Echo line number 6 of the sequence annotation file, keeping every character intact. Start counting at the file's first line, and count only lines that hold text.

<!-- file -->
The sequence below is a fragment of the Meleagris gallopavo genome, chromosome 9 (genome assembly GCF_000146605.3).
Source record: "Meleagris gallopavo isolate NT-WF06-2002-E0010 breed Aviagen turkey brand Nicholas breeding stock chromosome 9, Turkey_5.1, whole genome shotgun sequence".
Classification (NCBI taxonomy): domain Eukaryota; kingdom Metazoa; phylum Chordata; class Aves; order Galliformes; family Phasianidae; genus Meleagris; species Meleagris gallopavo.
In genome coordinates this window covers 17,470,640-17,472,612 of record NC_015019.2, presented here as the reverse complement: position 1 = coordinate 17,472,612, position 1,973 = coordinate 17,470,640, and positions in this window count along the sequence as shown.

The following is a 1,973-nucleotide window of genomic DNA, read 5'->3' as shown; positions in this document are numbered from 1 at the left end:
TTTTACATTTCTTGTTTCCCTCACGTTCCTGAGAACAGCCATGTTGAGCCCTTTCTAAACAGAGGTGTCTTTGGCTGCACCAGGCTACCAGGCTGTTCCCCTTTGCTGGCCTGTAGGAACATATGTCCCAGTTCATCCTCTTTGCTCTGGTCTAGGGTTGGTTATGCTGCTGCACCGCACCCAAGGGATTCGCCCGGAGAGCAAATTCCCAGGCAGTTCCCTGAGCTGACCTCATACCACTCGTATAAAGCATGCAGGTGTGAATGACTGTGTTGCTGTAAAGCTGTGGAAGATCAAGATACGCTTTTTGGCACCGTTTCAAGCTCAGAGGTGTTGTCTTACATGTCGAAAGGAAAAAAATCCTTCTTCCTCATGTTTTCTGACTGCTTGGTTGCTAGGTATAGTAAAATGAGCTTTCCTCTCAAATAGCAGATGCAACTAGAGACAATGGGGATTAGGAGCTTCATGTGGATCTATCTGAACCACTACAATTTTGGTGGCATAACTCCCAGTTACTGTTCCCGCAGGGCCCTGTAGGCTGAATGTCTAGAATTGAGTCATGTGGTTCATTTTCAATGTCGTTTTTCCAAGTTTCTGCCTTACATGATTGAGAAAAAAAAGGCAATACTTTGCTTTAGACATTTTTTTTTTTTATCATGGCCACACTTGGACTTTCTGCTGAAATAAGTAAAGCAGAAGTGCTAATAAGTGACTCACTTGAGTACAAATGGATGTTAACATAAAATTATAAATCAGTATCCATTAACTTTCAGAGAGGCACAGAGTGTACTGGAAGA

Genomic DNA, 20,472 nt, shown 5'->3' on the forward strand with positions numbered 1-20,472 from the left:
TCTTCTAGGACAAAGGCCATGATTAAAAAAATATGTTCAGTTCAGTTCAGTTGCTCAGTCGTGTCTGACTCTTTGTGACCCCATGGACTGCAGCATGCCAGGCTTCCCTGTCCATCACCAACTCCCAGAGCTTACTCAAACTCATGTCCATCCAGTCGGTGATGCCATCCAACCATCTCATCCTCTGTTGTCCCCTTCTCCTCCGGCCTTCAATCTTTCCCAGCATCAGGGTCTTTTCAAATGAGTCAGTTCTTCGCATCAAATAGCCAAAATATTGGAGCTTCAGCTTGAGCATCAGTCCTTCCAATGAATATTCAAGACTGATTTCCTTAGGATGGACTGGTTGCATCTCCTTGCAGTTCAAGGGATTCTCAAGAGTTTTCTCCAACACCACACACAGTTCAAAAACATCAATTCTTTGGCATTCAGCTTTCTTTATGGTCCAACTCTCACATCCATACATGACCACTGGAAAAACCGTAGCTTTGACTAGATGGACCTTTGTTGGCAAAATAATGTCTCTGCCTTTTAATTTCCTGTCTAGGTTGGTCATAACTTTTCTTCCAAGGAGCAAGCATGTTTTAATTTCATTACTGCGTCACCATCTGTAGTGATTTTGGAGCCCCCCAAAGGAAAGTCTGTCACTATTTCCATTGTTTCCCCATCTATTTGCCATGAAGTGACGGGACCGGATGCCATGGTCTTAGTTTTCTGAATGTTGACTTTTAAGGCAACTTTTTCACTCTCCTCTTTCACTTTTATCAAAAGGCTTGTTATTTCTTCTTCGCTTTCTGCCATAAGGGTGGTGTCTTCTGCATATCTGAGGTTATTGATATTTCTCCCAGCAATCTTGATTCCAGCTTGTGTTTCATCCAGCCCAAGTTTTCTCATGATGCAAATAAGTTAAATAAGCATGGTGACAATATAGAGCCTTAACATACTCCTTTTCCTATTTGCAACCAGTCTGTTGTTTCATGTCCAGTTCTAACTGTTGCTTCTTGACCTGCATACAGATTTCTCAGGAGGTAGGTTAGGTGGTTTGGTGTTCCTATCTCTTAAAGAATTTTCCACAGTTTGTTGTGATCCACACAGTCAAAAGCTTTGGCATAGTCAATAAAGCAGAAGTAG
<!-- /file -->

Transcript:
TTTTACATTTCTTGTTTCCCTCACGTTCCTGAGAACAGCCATGTTGAGCCCTTTCTAAACAGAGGTGTCTTTGGCTGCACCAGGCTACCAGGCTGTTCCCCTTTGCTGGCCTGTAGGAACATATGTCCCAGTTCATCCTCTTTGCTCTGGTCTAGGGTTGGTTATGCTGCTGCACCGCACCCAAGGGATTCGCCCGGAGAGCAAATTCCCAGGCAGTTCCCTGAGCTGACCTCATACCACTCGTATAAAGCATGCAGGTGTGAATGACTGTGTTGCTGTAAAGCTGTGGAAGATCAAGATACGCTTTTTGGCACCGTTTCAAGCTCAGAGGTGTTGTCTTACATGTCGAAAGGAAAAAAATCCTTCTTCCTCATGTTTTCTGACTGCTTGGTTGCTAGGTATAGTAAAATGAGCTTTCCTCTCAAATAGCAGATGCAACTAGAGACAATGGGGATTAGGAGCTTCATGTGGATCTATCTGAACCACTACAATTTTGGTGGCATAACTCCCAGTTACTGTTCCCGCAGGGCCCTGTAGGCTGAATGTCTAGAATTGAGTCATGTGGTTCATTTTCAATGTCGTTTTTCCAAGTTTCTGCCTTACATGATTGAGAAAAAAAAGGCAATACTTTGCTTTAGACATTTTTTTTTTTTATCATGGCCACACTTGGACTTTCTGCTGAAATAAGTAAAGCAGAAGTGCTAATAAGTGACTCACTTGAGTACAAATGGATGTTAACATAAAATTATAAATCAGTATCCATTAACTTTCAGAGAGGCACAGAGTGTACTGGAAGA